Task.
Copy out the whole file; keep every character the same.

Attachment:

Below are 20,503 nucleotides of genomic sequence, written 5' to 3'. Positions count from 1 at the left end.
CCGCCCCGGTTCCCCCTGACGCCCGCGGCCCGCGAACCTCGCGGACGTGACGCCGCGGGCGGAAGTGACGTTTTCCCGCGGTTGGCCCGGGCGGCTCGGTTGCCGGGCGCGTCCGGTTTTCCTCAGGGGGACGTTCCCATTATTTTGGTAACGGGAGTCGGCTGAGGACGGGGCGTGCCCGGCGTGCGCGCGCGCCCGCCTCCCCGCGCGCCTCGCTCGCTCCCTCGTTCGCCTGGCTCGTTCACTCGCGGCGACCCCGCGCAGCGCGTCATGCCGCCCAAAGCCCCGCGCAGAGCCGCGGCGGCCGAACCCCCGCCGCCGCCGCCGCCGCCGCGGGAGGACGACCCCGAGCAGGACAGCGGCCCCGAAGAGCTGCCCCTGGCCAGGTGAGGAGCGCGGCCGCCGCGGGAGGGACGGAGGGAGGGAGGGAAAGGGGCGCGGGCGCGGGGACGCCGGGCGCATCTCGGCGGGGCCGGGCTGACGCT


Below are 20,503 nucleotides of genomic sequence, written 5' to 3'. Positions count from 1 at the left end.
CCGCCCCGGTTCCCCCTGACGCCCGCGGCCCGCGAACCTCGCGGACGTGACGCCGCGGGCGGAAGTGACGTTTTCCCGCGGTTGGCCCGGGCGGCTCGGTTGCCGGGCGCGTCCGGTTTTCCTCAGGGGGACGTTCCCATTATTTTGGTAACGGGAGTCGGCTGAGGACGGGGCGTGCCCGGCGTGCGCGCGCGCCCGCCTCCCCGCGCGCCTCGCTCGCTCCCTCGTTCGCCTGGCTCGTTCACTCGCGGCGACCCCGCGCAGCGCGTCATGCCGCCCAAAGCCCCGCGCAGAGCCGCGGCGGCCGAACCCCCGCCGCCGCCGCCGCCGCCGCGGGAGGACGACCCCGAGCAGGACAGCGGCCCCGAAGAGCTGCCCCTGGCCAGGTGAGGAGCGCGGCCGCCGCGGGAGGGACGGAGGGAGGGAGGGAAAGGGGCGCGGGCGCGGGGACGCCGGGCGCATCTCGGCGGGGCCGGGCTGACGCT